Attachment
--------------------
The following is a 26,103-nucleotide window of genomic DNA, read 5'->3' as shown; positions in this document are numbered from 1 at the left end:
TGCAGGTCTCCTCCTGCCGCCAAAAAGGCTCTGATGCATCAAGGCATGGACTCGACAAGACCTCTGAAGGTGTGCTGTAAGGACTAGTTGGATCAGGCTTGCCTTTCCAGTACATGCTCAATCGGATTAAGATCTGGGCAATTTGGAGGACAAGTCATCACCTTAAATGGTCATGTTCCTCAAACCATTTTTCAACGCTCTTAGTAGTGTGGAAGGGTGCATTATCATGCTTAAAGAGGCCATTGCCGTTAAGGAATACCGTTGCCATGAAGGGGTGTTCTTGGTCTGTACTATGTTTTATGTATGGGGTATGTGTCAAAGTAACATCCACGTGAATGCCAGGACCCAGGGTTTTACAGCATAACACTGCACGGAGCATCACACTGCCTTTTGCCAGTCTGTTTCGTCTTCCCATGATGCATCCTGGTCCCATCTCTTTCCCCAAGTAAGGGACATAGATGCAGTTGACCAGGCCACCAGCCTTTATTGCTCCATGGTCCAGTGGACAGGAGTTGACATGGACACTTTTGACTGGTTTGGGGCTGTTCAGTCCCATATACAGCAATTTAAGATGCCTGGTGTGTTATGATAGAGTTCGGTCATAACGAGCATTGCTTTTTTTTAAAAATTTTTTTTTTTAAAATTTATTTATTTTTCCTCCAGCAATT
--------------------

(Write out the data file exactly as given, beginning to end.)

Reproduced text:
The following is a 26,103-nucleotide window of genomic DNA, read 5'->3' as shown; positions in this document are numbered from 1 at the left end:
TGCAGGTCTCCTCCTGCCGCCAAAAAGGCTCTGATGCATCAAGGCATGGACTCGACAAGACCTCTGAAGGTGTGCTGTAAGGACTAGTTGGATCAGGCTTGCCTTTCCAGTACATGCTCAATCGGATTAAGATCTGGGCAATTTGGAGGACAAGTCATCACCTTAAATGGTCATGTTCCTCAAACCATTTTTCAACGCTCTTAGTAGTGTGGAAGGGTGCATTATCATGCTTAAAGAGGCCATTGCCGTTAAGGAATACCGTTGCCATGAAGGGGTGTTCTTGGTCTGTACTATGTTTTATGTATGGGGTATGTGTCAAAGTAACATCCACGTGAATGCCAGGACCCAGGGTTTTACAGCATAACACTGCACGGAGCATCACACTGCCTTTTGCCAGTCTGTTTCGTCTTCCCATGATGCATCCTGGTCCCATCTCTTTCCCCAAGTAAGGGACATAGATGCAGTTGACCAGGCCACCAGCCTTTATTGCTCCATGGTCCAGTGGACAGGAGTTGACATGGACACTTTTGACTGGTTTGGGGCTGTTCAGTCCCATATACAGCAATTTAAGATGCCTGGTGTGTTATGATAGAGTTCGGTCATAACGAGCATTGCTTTTTTTTAAAAATTTTTTTTTTTAAAATTTATTTATTTTTCCTCCAGCAATT